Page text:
Oblivion is roughly in line with expectations; a reasonable return thus far, but it wont do anything stratospheric. So Kosinski and Cruise live to make more movies, but there won’t be any blank cheques forthcoming. I estimated $270-350m worldwide. With a current take of $222m, the $300m barrier may be reachable. In the US it will flounder somewhere around the $90m mark, further emphasising Cruise’s loss of appeal on home soil.

Although Oz definitely wasn’t a success to crow about, the movie that all the “This year’s John Carter” headlines have been written about has barely grossed its production budget. Bryan Singer’s decay into blandly serviceable fare has reached its nadir with Jack the Giant Slayer. I estimated a top end of $170m, which is close to the $195m near-final figure.

Identity Thief is your typical surprise US comedy hit, in that the Rest of the World has greeted it indifferently. Nearly 80% of its gross is from home audiences, further underlying that a Hangover-type phenomenon is a relative rarity.

As if to underline this point, The Incredible Burt Wonderstone bombed like you wouldn’t believe. It has yet to open in many markets, but any kind of recovery is beyond reach. It’s the one I’ve got most wrong, since a $22m US gross (so, unlikely to get even to $50m worldwide) against my minimum estimates of US $70m/ international $160m. I guess I just liked the trailer. Jim Carrey certainly won’t be the comeback kid this year.

Still on the comedy front, the flop that is The Big Wedding ($13m US) is hardly likely to salvage itself when it goes global. Director Justin Zackham appears to be taking much of the blame. Even my low-end estimates ($55/$85m US/Int) look high.

Michael Bay’s Pain & Gain won’t reach $50m US, and is hardly likely to ignite elsewhere now. I thought it might do a bit better, but it seems audiences aren’t too well disposed to his queasy black comedy (even when he’s done the same with Will Smith and Martin Lawrence there have been mutterings of concern). Still, it didn’t cost much. My estimates were $65/$90m US/Int low end.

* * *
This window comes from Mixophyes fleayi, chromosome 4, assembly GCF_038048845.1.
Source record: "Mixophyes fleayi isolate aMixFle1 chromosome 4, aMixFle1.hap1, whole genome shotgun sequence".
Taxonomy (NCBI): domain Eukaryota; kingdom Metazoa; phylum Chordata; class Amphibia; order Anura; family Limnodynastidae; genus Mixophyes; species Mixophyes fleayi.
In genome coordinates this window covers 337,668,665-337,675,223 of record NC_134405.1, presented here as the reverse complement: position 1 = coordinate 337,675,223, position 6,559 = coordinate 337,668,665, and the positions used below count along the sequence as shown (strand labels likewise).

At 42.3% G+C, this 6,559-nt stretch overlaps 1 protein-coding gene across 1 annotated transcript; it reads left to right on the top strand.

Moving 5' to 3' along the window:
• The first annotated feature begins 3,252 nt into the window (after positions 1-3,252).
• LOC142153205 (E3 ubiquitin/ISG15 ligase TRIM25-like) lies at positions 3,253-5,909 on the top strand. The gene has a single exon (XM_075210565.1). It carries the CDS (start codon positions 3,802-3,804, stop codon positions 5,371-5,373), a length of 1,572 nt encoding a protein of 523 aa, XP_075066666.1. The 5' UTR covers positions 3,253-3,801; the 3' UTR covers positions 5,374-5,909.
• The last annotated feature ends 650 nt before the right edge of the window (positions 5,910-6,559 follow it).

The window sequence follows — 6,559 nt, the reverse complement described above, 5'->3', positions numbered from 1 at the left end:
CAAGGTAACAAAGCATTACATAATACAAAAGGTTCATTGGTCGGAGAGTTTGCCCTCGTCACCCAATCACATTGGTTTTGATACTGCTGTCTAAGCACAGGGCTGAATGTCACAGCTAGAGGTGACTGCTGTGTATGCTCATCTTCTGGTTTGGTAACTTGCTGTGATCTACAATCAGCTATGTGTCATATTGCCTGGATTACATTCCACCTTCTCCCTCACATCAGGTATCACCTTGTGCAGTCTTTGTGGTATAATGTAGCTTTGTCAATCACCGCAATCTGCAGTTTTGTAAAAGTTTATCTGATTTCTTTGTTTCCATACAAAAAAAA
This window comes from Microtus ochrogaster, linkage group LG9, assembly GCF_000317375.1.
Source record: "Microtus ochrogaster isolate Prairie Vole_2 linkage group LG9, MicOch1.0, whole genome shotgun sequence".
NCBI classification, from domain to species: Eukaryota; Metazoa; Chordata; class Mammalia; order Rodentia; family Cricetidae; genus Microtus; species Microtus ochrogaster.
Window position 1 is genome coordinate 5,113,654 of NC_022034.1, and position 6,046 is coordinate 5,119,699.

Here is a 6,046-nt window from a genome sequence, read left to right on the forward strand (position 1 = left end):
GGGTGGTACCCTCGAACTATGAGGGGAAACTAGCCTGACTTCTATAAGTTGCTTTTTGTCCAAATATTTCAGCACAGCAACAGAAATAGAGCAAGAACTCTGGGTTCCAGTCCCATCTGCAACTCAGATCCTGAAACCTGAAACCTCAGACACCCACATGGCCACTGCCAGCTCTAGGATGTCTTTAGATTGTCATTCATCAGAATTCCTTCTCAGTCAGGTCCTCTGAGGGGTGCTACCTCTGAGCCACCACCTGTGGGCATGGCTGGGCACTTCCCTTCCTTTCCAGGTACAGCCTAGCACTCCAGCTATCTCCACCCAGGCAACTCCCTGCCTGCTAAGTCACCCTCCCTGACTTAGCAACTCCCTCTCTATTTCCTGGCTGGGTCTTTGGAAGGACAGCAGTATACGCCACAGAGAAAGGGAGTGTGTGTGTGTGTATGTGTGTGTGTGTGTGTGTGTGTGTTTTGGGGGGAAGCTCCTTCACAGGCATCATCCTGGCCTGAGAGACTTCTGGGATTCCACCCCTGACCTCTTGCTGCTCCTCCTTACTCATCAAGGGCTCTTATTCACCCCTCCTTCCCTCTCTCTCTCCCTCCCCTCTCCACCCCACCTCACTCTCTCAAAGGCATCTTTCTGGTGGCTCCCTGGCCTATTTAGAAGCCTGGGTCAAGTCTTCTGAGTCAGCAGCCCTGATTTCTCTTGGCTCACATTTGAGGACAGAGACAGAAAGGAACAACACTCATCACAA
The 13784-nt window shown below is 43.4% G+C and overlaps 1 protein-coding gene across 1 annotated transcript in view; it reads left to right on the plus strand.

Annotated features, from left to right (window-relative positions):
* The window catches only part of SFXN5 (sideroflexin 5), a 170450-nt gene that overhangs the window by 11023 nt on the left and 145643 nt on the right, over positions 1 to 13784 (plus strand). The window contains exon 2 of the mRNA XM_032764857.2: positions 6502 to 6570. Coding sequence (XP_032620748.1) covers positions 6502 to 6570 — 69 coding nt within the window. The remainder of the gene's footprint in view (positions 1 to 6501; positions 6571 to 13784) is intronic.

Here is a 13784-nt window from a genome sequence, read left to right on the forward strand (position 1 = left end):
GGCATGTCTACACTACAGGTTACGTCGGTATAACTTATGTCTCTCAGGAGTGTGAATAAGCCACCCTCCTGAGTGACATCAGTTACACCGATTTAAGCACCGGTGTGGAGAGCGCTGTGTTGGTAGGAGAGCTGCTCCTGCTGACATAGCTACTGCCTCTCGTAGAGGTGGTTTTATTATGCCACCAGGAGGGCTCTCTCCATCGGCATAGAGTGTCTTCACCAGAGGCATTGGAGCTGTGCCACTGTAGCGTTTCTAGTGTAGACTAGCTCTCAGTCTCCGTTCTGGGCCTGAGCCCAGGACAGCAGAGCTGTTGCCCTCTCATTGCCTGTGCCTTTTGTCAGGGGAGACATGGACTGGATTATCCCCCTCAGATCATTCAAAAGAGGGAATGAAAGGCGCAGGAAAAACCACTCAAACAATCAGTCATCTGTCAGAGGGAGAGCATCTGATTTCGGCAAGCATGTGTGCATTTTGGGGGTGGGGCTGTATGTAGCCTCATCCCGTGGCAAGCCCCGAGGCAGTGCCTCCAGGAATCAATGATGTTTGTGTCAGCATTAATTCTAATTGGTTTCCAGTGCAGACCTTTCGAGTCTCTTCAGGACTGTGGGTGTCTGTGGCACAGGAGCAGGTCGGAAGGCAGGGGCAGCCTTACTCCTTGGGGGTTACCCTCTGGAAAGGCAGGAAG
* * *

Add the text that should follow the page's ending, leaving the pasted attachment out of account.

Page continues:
Olympus Has Fallen has slightly exceeded my high-end estimates (currently at $95m, I expected no more than $75m) but it doesn’t appear to being met with rapture internationally. Leave that to Roland Emmerich. Currently at $135m worldwide, it will top my high-end estimate of $140m.

The Evil Dead remake is currently standing at $72m globally. If it wasn’t so nasty (at the expense of scary), it might have been better received. It was cheap, and a sequel is guaranteed, but it should have gone $100m+ given the hype.

The Weinsteins’ resuscitation of Scary Movie has been met with even greater indifference than the return of Scream a couple of years back. At $50m, it has made only a third as much as the next lowest grosser in the franchise.

In contrast, Brad Anderson’s Halle Berry-starrer The Call has made a tidy little profit for Sony; $51m US with many regions still to show it.

I bet low for The Host, but not low enough, it seems. No one seems much interested in non-Twilight Stephenie Meyer and at $48m that’s some way short of my minimum bid of $75m Worldwide.

Tyler Perry’s latest (US-only) did business in line with expectations, while the likes of Last Exorcism 2 and Dead Man Down have fizzled. Nobody was much interested in Tina Fey and Paul Rudd in Admission, while The Place Beyond the Pines has had limited success on a limited budget (so evens at best).

That leaves 42, currently going strong at $78m and showing legs. I batted for $80-120m, and it could easily top $100m US. Worldwide it’s still unlikely to get much traction, however.